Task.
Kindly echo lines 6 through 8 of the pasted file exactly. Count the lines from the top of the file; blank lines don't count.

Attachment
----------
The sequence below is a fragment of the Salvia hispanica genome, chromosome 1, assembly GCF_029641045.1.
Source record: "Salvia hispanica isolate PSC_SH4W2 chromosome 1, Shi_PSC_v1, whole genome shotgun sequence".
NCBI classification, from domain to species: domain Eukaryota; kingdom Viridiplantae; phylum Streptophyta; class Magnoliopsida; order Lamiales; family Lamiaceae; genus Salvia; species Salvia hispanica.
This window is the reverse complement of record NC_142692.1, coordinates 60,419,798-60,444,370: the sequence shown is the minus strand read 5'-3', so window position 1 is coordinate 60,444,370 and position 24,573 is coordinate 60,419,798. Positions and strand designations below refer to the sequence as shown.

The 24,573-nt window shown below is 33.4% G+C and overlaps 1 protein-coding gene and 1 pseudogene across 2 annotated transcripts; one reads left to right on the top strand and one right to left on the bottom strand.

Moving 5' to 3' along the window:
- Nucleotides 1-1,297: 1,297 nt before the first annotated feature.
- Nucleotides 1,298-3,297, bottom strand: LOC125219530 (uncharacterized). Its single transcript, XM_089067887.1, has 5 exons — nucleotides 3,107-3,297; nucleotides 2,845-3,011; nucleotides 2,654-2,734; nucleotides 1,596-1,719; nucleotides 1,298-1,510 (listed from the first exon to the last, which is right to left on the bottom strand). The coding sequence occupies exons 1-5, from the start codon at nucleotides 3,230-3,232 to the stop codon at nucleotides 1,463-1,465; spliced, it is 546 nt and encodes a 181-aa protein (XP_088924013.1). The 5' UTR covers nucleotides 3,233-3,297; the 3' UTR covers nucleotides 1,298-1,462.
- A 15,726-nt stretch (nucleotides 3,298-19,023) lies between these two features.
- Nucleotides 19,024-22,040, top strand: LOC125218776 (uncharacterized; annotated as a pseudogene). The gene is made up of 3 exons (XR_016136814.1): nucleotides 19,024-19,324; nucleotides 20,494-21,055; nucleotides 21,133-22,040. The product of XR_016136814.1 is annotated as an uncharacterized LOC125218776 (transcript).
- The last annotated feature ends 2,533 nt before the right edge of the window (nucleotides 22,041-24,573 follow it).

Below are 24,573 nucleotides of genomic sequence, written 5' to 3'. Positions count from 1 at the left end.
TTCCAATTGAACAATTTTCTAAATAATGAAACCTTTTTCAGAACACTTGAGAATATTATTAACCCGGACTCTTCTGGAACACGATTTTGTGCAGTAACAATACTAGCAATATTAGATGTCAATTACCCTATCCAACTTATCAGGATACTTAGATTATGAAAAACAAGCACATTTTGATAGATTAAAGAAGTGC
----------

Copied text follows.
Moving 5' to 3' along the window:
- Nucleotides 1-1,297: 1,297 nt before the first annotated feature.
- Nucleotides 1,298-3,297, bottom strand: LOC125219530 (uncharacterized). Its single transcript, XM_089067887.1, has 5 exons — nucleotides 3,107-3,297; nucleotides 2,845-3,011; nucleotides 2,654-2,734; nucleotides 1,596-1,719; nucleotides 1,298-1,510 (listed from the first exon to the last, which is right to left on the bottom strand). The coding sequence occupies exons 1-5, from the start codon at nucleotides 3,230-3,232 to the stop codon at nucleotides 1,463-1,465; spliced, it is 546 nt and encodes a 181-aa protein (XP_088924013.1). The 5' UTR covers nucleotides 3,233-3,297; the 3' UTR covers nucleotides 1,298-1,462.